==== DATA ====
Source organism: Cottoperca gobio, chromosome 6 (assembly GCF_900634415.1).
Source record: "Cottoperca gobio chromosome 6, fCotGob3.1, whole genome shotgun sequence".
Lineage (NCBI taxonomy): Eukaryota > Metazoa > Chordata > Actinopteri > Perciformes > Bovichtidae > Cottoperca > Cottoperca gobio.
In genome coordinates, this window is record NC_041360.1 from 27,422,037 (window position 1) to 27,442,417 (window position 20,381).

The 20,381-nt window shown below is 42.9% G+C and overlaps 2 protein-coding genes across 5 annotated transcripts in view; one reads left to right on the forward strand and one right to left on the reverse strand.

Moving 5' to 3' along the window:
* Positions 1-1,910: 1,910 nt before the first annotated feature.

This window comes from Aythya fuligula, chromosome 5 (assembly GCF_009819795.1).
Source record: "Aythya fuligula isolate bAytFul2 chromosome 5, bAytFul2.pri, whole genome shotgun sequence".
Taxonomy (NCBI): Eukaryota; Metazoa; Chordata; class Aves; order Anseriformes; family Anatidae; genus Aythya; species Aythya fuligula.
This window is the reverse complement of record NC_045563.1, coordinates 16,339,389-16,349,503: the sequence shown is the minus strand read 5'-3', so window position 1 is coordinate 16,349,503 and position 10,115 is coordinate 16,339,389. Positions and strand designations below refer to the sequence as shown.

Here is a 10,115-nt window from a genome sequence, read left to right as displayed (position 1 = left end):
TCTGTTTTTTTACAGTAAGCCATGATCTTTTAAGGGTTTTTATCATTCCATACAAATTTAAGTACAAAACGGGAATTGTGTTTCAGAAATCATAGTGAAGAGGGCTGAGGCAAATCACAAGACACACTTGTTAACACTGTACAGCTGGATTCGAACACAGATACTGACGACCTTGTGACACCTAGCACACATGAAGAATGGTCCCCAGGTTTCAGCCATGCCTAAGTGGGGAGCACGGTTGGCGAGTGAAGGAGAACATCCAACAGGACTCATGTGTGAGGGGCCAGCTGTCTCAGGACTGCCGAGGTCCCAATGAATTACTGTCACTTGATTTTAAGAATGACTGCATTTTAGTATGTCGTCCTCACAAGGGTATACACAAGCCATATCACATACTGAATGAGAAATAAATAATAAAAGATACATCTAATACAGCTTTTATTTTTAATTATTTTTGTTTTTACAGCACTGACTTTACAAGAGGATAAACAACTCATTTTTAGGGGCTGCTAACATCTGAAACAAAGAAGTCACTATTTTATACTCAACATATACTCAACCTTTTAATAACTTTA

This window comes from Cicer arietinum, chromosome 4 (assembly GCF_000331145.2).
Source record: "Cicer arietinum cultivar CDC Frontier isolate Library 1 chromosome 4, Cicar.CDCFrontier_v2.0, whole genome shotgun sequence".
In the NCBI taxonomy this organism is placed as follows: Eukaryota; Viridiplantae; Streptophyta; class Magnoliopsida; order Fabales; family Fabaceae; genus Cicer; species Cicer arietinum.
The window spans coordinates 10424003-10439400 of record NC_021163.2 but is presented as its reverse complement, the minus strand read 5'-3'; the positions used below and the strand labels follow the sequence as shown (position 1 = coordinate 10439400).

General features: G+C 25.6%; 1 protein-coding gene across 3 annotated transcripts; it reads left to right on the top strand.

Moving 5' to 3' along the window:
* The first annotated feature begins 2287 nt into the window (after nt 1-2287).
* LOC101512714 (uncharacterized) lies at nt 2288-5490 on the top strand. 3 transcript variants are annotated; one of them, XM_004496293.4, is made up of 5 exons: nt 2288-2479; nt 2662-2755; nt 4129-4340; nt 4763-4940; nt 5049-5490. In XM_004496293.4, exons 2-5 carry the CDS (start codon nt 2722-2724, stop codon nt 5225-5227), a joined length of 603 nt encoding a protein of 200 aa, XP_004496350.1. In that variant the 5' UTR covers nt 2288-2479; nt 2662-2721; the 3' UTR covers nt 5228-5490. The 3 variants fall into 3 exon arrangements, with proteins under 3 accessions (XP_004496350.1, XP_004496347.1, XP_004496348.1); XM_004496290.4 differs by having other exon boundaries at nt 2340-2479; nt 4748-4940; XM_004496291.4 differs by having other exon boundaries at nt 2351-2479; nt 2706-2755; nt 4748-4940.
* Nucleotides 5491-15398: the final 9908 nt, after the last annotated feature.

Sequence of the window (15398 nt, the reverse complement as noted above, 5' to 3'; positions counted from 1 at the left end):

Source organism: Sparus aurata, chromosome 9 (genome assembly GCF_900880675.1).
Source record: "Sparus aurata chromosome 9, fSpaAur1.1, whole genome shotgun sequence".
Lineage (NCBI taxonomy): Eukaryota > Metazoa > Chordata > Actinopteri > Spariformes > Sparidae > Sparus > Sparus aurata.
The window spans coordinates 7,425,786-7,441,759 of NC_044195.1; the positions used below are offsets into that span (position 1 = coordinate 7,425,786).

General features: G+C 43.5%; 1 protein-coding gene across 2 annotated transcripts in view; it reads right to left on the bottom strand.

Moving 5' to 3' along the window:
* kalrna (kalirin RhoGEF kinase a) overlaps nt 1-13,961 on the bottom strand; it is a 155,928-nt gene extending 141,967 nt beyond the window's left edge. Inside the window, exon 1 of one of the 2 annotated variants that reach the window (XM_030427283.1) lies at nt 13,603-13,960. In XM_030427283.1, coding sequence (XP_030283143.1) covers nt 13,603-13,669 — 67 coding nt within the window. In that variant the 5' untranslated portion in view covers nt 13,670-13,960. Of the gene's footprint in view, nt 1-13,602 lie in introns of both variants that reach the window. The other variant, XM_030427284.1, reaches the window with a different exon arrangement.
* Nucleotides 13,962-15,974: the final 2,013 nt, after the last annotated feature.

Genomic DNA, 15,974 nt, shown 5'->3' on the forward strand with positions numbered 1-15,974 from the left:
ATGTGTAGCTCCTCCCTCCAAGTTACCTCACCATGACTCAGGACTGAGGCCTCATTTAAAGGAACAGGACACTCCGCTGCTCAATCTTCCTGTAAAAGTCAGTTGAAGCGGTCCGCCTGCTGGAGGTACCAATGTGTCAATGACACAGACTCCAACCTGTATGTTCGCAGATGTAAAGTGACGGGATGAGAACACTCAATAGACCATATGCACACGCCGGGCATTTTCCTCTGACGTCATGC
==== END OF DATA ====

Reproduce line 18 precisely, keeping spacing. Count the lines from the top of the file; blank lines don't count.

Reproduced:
General features: G+C 25.6%; 1 protein-coding gene across 3 annotated transcripts; it reads left to right on the top strand.